If these board members had a backbone, they would know that even the appearance of impropriety would get an employee fired from an exchange. At best, it shows bad judgment from an employee that would create a negative public image in the eyes of investors.  Trust is an essential element in any trading relationship. When the NYSE chairman is using confidential information for personal gain, as Sprecher and his wife are accused of doing, the accusation alone tars the trading reputation and ability to do business.

These may be old-fashioned ethical beliefs, but they govern commercial trade and investment.  At the old NYSE, “your word is your bond” used to mean something, but with Sprecher in charge, that adage is now garbage.

At  At the old NYSE “your word is your bond” used to mean something, but wth Sprecher in charge, that old adage is now garbage.

Sprecher’s involvement in an insider trading scheme deserved an independent investigation into whether the NYSE wants to preserve a modicum of corporate governance standards.  First, his timetable and disclosure of trades do not match his testimony.  Then, the interaction between his financial advisors and their knowledge of the insider information Loeffler received in the Senate briefing on COVID needs more details.

The cover story is that the financial advisors were both smart enough to manage their money without needing insider information. But what about the communications in the days after the confidential briefing? What were the trades that ensued after the briefing?

The Most Corrupt Couple in the US

So, in a US political culture awash in corruption and subservience to any source of money, how do you become the most corrupt couple in the US?

Here are some suggestions:

  • Become the ultimate opportunist and a corrupt, blind Trump clone.  It also helps when you are in the same industry and work for the same company, in this case, the ICE.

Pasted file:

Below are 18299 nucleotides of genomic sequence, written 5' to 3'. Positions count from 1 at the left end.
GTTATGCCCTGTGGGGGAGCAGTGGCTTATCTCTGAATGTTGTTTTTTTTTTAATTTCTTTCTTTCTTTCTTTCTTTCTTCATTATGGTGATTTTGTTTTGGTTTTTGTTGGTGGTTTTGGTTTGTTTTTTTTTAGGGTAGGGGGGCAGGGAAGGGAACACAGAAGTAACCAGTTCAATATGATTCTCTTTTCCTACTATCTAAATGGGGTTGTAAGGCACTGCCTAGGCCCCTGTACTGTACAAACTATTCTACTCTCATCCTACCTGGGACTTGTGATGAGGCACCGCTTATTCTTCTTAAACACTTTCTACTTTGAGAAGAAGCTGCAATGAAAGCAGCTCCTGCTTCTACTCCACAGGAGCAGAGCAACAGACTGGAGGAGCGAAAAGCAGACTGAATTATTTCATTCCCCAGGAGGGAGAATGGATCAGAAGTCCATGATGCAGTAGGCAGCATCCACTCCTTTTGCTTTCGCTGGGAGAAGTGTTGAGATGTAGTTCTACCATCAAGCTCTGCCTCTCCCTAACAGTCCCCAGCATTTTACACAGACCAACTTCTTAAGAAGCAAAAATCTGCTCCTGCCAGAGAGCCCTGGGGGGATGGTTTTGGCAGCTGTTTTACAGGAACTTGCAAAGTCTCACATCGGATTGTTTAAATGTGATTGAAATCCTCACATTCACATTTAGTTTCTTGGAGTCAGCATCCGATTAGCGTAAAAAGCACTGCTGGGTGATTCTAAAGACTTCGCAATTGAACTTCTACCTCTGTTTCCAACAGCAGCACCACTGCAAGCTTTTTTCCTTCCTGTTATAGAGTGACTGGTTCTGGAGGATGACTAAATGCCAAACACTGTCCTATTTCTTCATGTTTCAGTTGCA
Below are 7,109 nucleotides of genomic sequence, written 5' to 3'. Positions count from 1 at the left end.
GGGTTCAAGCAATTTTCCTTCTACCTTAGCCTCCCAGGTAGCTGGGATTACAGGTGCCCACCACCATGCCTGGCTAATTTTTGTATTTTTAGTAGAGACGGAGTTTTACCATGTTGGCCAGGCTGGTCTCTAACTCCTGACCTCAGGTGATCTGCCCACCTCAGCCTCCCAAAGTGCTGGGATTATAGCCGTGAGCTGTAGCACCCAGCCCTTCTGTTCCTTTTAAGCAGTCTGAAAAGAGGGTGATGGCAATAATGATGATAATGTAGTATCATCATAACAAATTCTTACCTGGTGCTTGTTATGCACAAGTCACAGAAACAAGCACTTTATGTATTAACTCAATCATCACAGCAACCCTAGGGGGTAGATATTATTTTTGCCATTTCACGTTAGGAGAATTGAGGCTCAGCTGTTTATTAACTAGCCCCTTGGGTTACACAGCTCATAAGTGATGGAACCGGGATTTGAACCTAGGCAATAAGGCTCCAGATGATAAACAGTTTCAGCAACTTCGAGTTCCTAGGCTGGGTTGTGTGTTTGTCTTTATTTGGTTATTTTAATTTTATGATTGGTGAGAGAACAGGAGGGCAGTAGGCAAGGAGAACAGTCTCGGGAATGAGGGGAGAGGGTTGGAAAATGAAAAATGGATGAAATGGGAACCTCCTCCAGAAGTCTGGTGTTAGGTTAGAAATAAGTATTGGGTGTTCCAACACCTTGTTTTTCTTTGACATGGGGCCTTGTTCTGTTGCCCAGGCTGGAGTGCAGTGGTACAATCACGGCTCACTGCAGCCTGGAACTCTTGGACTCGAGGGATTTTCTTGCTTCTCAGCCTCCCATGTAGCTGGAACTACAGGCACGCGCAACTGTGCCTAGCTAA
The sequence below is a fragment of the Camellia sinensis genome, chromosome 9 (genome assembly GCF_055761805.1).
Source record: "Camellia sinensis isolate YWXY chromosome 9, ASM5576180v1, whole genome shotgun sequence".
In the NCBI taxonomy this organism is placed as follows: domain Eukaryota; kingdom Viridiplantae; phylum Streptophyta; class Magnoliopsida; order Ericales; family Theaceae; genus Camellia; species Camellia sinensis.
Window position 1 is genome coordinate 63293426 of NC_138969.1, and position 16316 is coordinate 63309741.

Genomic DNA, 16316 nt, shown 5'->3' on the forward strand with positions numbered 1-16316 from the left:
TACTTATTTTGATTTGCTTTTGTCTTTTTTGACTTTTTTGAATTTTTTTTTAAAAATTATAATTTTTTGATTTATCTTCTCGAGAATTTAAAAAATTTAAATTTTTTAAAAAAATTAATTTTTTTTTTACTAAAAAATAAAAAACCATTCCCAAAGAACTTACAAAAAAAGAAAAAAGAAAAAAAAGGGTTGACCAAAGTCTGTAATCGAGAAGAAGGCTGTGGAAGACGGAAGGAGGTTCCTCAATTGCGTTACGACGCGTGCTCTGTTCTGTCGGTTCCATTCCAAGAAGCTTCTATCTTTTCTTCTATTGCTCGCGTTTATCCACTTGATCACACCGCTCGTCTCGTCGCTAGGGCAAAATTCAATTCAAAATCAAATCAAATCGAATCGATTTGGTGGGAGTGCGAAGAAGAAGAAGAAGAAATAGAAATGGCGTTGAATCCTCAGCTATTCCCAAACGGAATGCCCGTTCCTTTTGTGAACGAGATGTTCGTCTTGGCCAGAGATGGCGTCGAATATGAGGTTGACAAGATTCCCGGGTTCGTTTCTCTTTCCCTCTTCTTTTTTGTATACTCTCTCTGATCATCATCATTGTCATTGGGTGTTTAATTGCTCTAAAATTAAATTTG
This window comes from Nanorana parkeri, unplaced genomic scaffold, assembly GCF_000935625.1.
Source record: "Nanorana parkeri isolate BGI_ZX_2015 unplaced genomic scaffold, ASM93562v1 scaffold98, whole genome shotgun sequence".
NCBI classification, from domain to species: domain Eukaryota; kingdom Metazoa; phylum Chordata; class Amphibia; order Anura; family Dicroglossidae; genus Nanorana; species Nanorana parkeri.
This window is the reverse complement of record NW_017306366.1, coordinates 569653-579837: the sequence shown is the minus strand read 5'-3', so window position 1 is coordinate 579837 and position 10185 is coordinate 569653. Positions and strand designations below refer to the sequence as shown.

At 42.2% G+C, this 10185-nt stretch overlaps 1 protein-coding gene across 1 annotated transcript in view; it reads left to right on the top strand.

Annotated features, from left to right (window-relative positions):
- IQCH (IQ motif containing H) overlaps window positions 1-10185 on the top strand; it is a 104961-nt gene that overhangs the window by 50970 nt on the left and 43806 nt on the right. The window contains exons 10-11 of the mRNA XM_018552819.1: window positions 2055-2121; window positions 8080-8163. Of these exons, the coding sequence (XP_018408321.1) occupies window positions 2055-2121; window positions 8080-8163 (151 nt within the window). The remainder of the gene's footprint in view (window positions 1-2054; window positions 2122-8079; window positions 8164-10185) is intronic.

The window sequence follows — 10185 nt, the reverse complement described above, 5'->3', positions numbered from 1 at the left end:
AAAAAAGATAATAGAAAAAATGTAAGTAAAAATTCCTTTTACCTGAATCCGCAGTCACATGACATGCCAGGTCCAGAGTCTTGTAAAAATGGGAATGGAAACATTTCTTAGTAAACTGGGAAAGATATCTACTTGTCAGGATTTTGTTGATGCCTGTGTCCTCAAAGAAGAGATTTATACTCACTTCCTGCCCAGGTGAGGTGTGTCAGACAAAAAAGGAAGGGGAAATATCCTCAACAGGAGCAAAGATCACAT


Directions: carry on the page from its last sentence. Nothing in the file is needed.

• It’s even better when you are the chairman of the New York Stock Exchange, the symbol of American capitalism.  You cannot throw Sprecher out without tarnishing the image of the NYSE.  However, you cannot run the NYSE with a straight face if you are named in an insider trading scandal. This means the NYSE board and the NYSE-listed public companies must decide if they want an accused insider trader as their chairman and symbol of corporate governance. I bet that they won’t do anything.
  • Insider trading is the new norm in corporate governance. In this report by NPR,  “data from the 1980s through last year found that under the Trump administration, the SEC brought just 32 insider trading enforcement actions in 2019, the lowest number since 1996.”  This is the lowest number of insider trading cases since the Reagan administration.
  • Loeffler used her position as US Senator from Georgia to vote in favor of regulations that would benefit her and her husband personally. This was done through rules that the Commodity Futures Trading Commission (CFTC) considered, which came before her committee for a vote.  The Wall Street Journal and Mother Jones Magazine reporter David Corn reported this story in detail.
  • Loeffler distorts reality to appeal to Trump supporters.  In this video clip, Loeffler repeatedly asks who won the 2020 elections.  She cannot say Biden won the election.
  • Evangelicals also endorse Loeffler and her other Republican Senatorial candidate. It looks like evangelicals walk a fine line with the “Thou shalt not steal” commandment, among others, such as letting Trump off the hook with the “Thou shalt not commit adultery” commandment.

So, as we enter 2021, it looks like it’s open season on insider trading, making a mockery of corporate governance, and that situational ethics are the new norm. Caveat emptor.